The roll-out of NAC technology within Cisco's products has been relatively limited. For example, only routers are currently NAC-enabled to query where endpoints were when they connect to the network. Cisco switches will be NAC-enabled at a later date, said King. Consequently, IBM took the decision to integrate directly with Cisco's access control server, leaving NAC out of the equation, said Jopling.
Moving still further up the stack, some companies are focusing on the applications themselves. Even if your network is operating relatively autonomously at lower levels, if an application fails, the effects on the business will be much the same.
Motive is an application configuration company selling a suite of products designed to diagnose an application's state automatically, based on an application definition model - essentially a snapshot of what an application configuration should look like. This serves as a reference point for automated investigation and diagnosis. "We model once and then analyse any time and anywhere, encapsulating constraints into the model in the form of restraints and dependencies," said Jay Hallberg, vice-president of product marketing and management for the company. "We use the concept of a known working state."
Hallberg said the system focuses mostly on diagnosing system problems and making recommendations to IT personnel because the level of trust in completely automatic remediation is still relatively low among IT staff. "We dialled the product back and suppressed the autonomic capabilities because people just want to see it run for a while," he said.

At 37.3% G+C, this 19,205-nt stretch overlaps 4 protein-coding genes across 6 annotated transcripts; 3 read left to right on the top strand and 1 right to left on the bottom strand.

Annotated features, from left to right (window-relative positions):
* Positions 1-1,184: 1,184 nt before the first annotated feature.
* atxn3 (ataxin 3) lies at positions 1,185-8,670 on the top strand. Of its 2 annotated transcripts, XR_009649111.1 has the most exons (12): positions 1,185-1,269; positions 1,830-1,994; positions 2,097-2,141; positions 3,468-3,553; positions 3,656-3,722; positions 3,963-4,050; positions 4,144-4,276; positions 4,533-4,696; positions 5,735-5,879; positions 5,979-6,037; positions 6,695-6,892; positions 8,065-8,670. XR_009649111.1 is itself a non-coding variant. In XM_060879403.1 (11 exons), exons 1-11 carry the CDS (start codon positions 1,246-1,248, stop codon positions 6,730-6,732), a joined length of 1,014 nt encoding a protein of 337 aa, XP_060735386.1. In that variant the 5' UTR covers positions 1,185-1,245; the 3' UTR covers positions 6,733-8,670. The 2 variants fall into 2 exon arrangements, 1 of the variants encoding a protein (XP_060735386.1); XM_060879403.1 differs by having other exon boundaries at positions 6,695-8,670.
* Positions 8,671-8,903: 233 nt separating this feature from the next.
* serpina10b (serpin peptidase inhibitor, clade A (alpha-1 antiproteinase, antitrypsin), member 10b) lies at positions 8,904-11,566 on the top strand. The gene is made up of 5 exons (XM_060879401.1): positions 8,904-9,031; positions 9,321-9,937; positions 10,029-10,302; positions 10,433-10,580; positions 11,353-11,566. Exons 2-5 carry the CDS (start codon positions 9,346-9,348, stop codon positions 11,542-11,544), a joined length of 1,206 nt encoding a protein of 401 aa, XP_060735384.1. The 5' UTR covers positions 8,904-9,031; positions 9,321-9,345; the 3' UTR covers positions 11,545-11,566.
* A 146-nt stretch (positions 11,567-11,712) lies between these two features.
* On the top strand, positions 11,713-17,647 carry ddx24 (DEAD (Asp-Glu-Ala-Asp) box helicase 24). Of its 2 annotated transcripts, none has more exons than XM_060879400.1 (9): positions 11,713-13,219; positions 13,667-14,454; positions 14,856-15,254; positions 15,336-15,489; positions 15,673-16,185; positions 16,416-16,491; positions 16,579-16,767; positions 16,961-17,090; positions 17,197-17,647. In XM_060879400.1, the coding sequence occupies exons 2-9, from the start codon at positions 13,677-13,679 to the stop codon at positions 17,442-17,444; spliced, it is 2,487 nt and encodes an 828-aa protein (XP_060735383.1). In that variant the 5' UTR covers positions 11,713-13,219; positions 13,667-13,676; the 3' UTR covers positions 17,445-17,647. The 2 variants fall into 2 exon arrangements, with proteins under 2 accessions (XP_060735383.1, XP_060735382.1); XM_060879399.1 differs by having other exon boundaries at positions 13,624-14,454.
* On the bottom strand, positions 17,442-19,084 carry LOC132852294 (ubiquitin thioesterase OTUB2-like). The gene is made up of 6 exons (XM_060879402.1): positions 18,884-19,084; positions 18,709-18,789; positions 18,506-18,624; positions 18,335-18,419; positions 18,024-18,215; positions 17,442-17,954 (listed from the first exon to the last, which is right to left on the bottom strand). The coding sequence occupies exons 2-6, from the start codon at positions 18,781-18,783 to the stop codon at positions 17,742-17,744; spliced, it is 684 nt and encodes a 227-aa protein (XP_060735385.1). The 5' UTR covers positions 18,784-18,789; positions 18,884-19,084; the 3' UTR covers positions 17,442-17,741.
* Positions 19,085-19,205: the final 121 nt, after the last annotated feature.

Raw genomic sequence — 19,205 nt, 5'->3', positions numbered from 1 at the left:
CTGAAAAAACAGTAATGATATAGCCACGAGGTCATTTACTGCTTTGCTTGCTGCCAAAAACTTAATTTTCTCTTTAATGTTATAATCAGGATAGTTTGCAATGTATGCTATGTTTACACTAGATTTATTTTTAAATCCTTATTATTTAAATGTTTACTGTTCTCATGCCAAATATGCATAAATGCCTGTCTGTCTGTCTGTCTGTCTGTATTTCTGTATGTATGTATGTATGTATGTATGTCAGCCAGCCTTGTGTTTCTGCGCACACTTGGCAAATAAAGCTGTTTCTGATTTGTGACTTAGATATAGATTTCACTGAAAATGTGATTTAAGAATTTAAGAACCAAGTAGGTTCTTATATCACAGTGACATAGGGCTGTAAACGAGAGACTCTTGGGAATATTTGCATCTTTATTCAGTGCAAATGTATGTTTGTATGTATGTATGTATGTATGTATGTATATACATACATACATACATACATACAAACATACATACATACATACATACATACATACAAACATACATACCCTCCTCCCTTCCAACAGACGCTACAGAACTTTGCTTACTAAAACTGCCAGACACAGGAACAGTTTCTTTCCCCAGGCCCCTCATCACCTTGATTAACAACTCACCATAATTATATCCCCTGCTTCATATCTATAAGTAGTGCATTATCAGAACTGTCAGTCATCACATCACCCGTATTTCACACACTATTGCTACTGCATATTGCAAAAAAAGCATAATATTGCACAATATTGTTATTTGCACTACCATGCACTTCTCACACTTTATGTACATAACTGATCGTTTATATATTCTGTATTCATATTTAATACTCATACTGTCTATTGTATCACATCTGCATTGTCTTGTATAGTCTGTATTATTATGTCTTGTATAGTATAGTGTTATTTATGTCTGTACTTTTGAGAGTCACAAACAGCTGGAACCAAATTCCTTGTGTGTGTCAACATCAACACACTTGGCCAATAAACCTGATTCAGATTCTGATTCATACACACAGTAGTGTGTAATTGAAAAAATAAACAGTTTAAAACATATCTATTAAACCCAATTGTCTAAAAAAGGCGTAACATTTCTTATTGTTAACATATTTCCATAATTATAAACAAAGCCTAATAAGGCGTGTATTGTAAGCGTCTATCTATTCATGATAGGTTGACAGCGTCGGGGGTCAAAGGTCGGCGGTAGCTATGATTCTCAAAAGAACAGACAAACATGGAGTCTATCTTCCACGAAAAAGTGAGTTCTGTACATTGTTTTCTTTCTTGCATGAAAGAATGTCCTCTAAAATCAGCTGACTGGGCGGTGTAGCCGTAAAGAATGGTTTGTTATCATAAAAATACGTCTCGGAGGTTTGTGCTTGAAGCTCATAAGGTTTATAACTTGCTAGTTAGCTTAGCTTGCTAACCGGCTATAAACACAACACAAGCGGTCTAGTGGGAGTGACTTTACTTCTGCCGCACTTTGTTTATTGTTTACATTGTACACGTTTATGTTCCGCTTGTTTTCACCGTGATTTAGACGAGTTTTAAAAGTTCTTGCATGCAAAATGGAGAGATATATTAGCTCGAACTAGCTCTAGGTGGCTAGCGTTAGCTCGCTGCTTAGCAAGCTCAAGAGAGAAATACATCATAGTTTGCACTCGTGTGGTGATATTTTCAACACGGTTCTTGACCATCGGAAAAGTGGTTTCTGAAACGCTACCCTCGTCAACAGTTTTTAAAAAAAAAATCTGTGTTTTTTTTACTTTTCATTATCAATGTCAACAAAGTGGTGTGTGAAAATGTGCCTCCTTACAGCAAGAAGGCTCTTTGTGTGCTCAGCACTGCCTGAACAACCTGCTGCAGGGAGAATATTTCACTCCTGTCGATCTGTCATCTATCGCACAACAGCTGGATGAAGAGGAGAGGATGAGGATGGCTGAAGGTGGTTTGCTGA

Nevertheless, customers wishing to throw caution to the wind can turn these facilities on in the software. It will then not only make a diagnosis and produce a recommendation, but also carry out that recommendation on its own.
To take an example, Hallberg says that one application server in one of his customer's infrastructures must allow a number of application threads to run, to avoid becoming unstable and rendering the applications running on it unresponsive.
Owing to an architectural limitation, after a certain volume of transactions the application server resets the threading mechanism and scripts built into the system notify the system administrator to take action. Motive can use its product to automate the whole process, removing this human interaction from the equation.
Another, a simple example, could involve automating software restarts if a critical part of an application fails.